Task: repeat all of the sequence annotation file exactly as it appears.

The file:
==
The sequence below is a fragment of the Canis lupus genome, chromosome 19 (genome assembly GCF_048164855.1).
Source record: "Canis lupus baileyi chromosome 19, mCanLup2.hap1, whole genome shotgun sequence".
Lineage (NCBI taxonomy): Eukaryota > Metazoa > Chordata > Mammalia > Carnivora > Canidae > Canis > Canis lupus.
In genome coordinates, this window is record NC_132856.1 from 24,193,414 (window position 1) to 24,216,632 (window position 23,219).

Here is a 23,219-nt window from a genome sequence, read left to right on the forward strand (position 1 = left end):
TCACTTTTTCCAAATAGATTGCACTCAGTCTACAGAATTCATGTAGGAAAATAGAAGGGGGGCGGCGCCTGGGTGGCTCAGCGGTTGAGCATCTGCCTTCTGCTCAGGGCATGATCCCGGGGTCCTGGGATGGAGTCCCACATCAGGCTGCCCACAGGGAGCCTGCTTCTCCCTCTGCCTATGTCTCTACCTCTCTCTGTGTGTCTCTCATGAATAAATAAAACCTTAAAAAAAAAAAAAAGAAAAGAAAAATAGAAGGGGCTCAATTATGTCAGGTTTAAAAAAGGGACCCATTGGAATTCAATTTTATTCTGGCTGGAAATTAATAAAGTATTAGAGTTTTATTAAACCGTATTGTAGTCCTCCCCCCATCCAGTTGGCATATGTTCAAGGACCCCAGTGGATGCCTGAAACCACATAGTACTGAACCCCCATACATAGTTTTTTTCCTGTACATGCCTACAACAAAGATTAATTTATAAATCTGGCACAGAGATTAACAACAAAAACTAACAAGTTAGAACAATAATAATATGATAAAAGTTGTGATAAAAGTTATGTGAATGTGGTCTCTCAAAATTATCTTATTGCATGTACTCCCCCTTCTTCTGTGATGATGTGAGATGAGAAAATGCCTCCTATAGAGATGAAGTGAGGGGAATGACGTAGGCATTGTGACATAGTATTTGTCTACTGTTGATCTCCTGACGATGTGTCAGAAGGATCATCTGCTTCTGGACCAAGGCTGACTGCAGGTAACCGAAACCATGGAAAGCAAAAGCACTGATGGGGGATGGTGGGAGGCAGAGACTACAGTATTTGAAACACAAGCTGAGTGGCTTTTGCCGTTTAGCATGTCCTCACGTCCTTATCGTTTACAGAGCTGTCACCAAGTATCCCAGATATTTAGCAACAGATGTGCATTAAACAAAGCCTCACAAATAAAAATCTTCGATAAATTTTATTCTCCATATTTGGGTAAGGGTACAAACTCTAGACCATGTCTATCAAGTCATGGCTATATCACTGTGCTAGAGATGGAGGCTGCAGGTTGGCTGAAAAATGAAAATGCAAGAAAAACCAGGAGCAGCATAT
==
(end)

The sequence below is a fragment of the Canis lupus genome, chromosome 19 (genome assembly GCF_048164855.1).
Source record: "Canis lupus baileyi chromosome 19, mCanLup2.hap1, whole genome shotgun sequence".
Lineage (NCBI taxonomy): Eukaryota > Metazoa > Chordata > Mammalia > Carnivora > Canidae > Canis > Canis lupus.
In genome coordinates, this window is record NC_132856.1 from 24,193,414 (window position 1) to 24,216,632 (window position 23,219).

Here is a 23,219-nt window from a genome sequence, read left to right on the forward strand (position 1 = left end):
TCACTTTTTCCAAATAGATTGCACTCAGTCTACAGAATTCATGTAGGAAAATAGAAGGGGGGCGGCGCCTGGGTGGCTCAGCGGTTGAGCATCTGCCTTCTGCTCAGGGCATGATCCCGGGGTCCTGGGATGGAGTCCCACATCAGGCTGCCCACAGGGAGCCTGCTTCTCCCTCTGCCTATGTCTCTACCTCTCTCTGTGTGTCTCTCATGAATAAATAAAACCTTAAAAAAAAAAAAAAGAAAAGAAAAATAGAAGGGGCTCAATTATGTCAGGTTTAAAAAAGGGACCCATTGGAATTCAATTTTATTCTGGCTGGAAATTAATAAAGTATTAGAGTTTTATTAAACCGTATTGTAGTCCTCCCCCCATCCAGTTGGCATATGTTCAAGGACCCCAGTGGATGCCTGAAACCACATAGTACTGAACCCCCATACATAGTTTTTTTCCTGTACATGCCTACAACAAAGATTAATTTATAAATCTGGCACAGAGATTAACAACAAAAACTAACAAGTTAGAACAATAATAATATGATAAAAGTTGTGATAAAAGTTATGTGAATGTGGTCTCTCAAAATTATCTTATTGCATGTACTCCCCCTTCTTCTGTGATGATGTGAGATGAGAAAATGCCTCCTATAGAGATGAAGTGAGGGGAATGACGTAGGCATTGTGACATAGTATTTGTCTACTGTTGATCTCCTGACGATGTGTCAGAAGGATCATCTGCTTCTGGACCAAGGCTGACTGCAGGTAACCGAAACCATGGAAAGCAAAAGCACTGATGGGGGATGGTGGGAGGCAGAGACTACAGTATTTGAAACACAAGCTGAGTGGCTTTTGCCGTTTAGCATGTCCTCACGTCCTTATCGTTTACAGAGCTGTCACCAAGTATCCCAGATATTTAGCAACAGATGTGCATTAAACAAAGCCTCACAAATAAAAATCTTCGATAAATTTTATTCTCCATATTTGGGTAAGGGTACAAACTCTAGACCATGTCTATCAAGTCATGGCTATATCACTGTGCTAGAGATGGAGGCTGCAGGTTGGCTGAAAAATGAAAATGCAAGAAAAACCAGGAGCAGCATAT